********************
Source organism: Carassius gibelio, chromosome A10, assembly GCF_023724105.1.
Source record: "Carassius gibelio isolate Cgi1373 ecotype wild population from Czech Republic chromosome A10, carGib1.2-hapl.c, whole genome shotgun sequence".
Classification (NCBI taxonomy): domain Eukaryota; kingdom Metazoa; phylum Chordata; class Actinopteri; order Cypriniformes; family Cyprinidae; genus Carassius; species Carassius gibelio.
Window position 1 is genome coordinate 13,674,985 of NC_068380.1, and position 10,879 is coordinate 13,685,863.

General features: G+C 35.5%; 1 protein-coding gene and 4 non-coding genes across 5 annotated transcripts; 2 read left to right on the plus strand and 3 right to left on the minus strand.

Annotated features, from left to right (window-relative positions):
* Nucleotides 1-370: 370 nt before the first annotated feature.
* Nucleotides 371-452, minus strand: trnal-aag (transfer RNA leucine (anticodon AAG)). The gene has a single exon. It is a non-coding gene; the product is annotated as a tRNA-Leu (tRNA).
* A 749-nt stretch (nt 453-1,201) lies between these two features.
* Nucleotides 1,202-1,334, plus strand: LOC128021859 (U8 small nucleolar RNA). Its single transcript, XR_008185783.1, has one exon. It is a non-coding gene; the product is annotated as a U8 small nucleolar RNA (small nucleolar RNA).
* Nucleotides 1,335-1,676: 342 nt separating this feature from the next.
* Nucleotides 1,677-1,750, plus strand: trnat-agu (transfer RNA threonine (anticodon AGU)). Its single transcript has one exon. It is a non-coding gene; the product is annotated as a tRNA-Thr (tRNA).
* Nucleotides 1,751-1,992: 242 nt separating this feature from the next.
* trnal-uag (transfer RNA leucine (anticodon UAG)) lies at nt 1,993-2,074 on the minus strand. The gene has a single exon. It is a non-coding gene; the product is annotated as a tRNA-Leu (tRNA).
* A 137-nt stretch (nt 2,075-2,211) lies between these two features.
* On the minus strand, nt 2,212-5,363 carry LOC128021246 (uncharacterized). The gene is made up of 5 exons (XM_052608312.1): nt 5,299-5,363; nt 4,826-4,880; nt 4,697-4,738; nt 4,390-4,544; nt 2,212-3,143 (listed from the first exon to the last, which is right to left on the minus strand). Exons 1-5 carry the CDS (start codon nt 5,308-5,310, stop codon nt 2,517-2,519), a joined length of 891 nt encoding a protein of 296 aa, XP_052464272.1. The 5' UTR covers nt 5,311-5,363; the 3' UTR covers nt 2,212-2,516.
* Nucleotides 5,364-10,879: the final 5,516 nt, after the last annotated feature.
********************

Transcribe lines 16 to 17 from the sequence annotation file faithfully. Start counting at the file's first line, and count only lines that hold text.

* On the minus strand, nt 2,212-5,363 carry LOC128021246 (uncharacterized). The gene is made up of 5 exons (XM_052608312.1): nt 5,299-5,363; nt 4,826-4,880; nt 4,697-4,738; nt 4,390-4,544; nt 2,212-3,143 (listed from the first exon to the last, which is right to left on the minus strand). Exons 1-5 carry the CDS (start codon nt 5,308-5,310, stop codon nt 2,517-2,519), a joined length of 891 nt encoding a protein of 296 aa, XP_052464272.1. The 5' UTR covers nt 5,311-5,363; the 3' UTR covers nt 2,212-2,516.
* Nucleotides 5,364-10,879: the final 5,516 nt, after the last annotated feature.